Thursday, March 11, 2010

The subject of Steve

Steve is passionate about Hemingway, but his wife Vivian is too tired after work to show much interest in literature. When they joined my class a few months ago, I noticed something was wrong with Steve, the way he stared down at his workbook, his head stuck in one position, not moving. Vivian was always helping him, like you'd do a young boy at his homework, which was pretty annoying, especially when she told him the answers. The last time I called him up to the board, he wrote the word "enchanted" in giant, erratic letters, as if he himself were under some kind of spell.

He reminded me of my friend Estelle Carlson's husband in his last years, struggling with Parkinson's. At the same time, Estelle had been diagnosed with ALS (Lou Gehrig's disease). She'd been my son's second grade teacher, an artist, weaver, designer, world traveler. I always blamed what happened to her (and to him, too) on the DWP electrical towers situated directly across from their house. Numerous articles have examined how radiation from EMFs can be harmful to those in close proximity, but it's one of those things impossible to prove. Walking by Estelle's old house on top of Mt. Washington, I'm struck by how much those towers dominate the skyline.

DWP electrical towers on top of Mt. Washington

During oral exams at school, Vivian was her usual convivial self, answering all the questions correctly, in proper grammatical English. We somehow got on the subject of Steve and she covered her mouth, like some women do when they laugh, but she wasn't laughing. She told me Steve was sick with Parkinson's. She blamed it on the chemicals he'd used in his silk screening business. She had to do everything for him now. Medicare only covered the cheap meds, which weren't effective, and she dreaded the day he'd lose his memory altogether. I sat there in my teacher's chair not knowing what to do, thinking, I could never do what she's doing. The next evening it all made sense. I was more attentive this time, helping Steve with the answers to give his wife a rest.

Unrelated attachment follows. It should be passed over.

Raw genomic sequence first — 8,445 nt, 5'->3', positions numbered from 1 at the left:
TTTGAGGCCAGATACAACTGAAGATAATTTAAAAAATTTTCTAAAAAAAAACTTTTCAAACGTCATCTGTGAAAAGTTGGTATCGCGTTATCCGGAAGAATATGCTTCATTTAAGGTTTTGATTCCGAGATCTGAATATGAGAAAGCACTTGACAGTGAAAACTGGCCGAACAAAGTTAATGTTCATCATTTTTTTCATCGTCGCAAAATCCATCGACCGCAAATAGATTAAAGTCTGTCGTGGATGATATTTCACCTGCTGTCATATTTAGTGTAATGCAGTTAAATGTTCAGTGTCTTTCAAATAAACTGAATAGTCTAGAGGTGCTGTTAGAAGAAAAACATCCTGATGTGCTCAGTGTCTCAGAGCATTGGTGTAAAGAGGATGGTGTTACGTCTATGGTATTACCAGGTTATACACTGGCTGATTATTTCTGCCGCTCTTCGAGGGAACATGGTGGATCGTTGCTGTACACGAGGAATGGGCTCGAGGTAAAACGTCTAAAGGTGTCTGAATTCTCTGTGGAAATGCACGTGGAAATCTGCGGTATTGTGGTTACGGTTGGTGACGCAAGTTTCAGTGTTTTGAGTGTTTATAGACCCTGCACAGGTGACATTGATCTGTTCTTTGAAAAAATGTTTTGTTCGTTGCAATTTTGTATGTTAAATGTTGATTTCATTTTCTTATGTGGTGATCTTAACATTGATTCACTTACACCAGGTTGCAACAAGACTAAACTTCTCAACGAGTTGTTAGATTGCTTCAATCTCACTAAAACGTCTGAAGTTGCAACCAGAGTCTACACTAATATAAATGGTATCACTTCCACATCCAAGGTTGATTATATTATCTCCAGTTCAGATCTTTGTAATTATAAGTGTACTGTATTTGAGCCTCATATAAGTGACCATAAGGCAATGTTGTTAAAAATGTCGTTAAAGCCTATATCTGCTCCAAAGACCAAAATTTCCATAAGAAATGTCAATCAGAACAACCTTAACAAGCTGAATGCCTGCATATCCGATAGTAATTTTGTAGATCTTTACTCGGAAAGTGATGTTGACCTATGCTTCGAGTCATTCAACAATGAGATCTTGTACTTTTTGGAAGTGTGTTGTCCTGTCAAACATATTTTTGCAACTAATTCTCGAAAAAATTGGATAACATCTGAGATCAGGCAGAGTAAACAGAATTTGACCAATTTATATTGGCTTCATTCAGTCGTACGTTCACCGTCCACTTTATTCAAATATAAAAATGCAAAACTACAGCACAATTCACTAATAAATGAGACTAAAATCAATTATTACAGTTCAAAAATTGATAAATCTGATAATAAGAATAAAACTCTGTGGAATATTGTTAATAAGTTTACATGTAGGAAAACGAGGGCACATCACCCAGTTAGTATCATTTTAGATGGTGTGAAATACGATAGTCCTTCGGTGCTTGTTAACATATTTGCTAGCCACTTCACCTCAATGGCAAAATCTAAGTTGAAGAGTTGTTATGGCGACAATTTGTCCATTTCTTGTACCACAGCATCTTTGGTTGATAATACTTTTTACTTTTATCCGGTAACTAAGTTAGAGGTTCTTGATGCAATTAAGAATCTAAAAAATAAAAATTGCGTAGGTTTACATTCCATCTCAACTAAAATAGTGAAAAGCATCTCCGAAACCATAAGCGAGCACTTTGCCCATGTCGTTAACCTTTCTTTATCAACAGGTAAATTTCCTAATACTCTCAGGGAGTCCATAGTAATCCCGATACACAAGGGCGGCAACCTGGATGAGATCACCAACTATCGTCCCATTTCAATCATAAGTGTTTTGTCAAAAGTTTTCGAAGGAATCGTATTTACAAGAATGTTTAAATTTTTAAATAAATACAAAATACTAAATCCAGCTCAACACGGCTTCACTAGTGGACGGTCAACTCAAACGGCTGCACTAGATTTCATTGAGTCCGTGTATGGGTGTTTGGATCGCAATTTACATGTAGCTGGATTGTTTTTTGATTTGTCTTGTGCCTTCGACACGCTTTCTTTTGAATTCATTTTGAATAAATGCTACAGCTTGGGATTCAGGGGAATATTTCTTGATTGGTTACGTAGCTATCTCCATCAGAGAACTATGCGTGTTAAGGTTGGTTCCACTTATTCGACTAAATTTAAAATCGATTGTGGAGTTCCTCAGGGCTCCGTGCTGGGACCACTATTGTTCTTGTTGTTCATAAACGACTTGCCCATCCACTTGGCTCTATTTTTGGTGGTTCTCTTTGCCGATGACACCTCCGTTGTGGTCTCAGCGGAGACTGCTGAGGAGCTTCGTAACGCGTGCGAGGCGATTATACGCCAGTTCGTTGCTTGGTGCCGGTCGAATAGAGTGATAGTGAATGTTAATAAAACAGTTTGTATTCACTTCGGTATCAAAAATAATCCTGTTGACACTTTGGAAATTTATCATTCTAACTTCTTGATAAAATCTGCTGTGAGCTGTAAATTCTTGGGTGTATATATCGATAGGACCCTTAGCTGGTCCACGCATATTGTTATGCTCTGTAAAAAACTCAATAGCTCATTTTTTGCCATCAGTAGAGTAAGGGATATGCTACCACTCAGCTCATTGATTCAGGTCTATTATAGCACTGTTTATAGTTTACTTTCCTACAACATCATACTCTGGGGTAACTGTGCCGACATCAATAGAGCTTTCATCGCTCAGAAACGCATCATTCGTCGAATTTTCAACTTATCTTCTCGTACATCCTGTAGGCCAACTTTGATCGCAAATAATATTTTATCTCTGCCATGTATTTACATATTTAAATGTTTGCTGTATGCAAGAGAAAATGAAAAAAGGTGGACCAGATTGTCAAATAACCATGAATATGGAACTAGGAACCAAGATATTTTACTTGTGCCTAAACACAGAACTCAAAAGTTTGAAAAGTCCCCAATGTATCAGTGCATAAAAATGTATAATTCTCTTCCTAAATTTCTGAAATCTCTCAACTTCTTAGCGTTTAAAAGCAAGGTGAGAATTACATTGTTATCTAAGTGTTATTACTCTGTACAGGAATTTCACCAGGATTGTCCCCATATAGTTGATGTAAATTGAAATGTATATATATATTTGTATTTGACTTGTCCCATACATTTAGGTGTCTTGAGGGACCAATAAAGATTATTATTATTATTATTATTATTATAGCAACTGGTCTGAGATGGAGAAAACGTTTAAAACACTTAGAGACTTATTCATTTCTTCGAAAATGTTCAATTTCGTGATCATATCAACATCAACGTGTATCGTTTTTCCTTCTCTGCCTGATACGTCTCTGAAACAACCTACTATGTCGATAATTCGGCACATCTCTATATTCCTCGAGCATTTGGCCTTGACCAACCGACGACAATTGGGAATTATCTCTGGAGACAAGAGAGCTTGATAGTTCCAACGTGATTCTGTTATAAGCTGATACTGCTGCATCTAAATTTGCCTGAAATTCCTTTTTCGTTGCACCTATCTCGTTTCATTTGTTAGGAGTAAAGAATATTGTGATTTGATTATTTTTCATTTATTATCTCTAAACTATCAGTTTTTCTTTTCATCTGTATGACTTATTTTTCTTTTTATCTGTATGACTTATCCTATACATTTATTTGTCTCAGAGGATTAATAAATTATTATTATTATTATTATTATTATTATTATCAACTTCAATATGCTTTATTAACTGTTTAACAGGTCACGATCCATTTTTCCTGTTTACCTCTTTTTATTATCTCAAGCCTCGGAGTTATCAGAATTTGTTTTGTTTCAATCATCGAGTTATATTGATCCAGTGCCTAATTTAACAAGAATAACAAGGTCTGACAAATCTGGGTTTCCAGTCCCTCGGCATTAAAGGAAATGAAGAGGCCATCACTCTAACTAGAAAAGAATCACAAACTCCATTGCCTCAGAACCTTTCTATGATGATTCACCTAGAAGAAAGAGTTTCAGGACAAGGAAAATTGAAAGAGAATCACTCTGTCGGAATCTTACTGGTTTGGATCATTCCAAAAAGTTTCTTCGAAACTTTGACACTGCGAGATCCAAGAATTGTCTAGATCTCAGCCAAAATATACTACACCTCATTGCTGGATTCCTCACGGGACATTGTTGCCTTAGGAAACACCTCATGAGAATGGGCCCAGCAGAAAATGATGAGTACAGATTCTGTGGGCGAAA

Steve and Vivian


  1. I love the word Steve chooses to write on the blackboard, it made me wonder which word I would write if i was asked to do it on the stop and in which language...i wish it would be something like enchanted...may he continue inspite of his physical condition to let his imagination fly and you continue to empower him to express his emotions through the English language while giving his wife a break.

  2. Thank you my friend. I was so unsure of this post, would it be too depressing, too convoluted?? I appreciate your feedback, and I think for you the word would be "incantato" or perhaps, "potato!"

  3. no, it is not convoluted at all, nor is it depressing. To tell stories of the hard things people must do in this life, their small pleasures and triumphs... is a task well worth doing, and doing so beautifully, as you describe the scene, the people, your reactions.

  4. Thank you Lu...funny that this post, so brief, should be so hard to do. How does one (you!) write a whole book?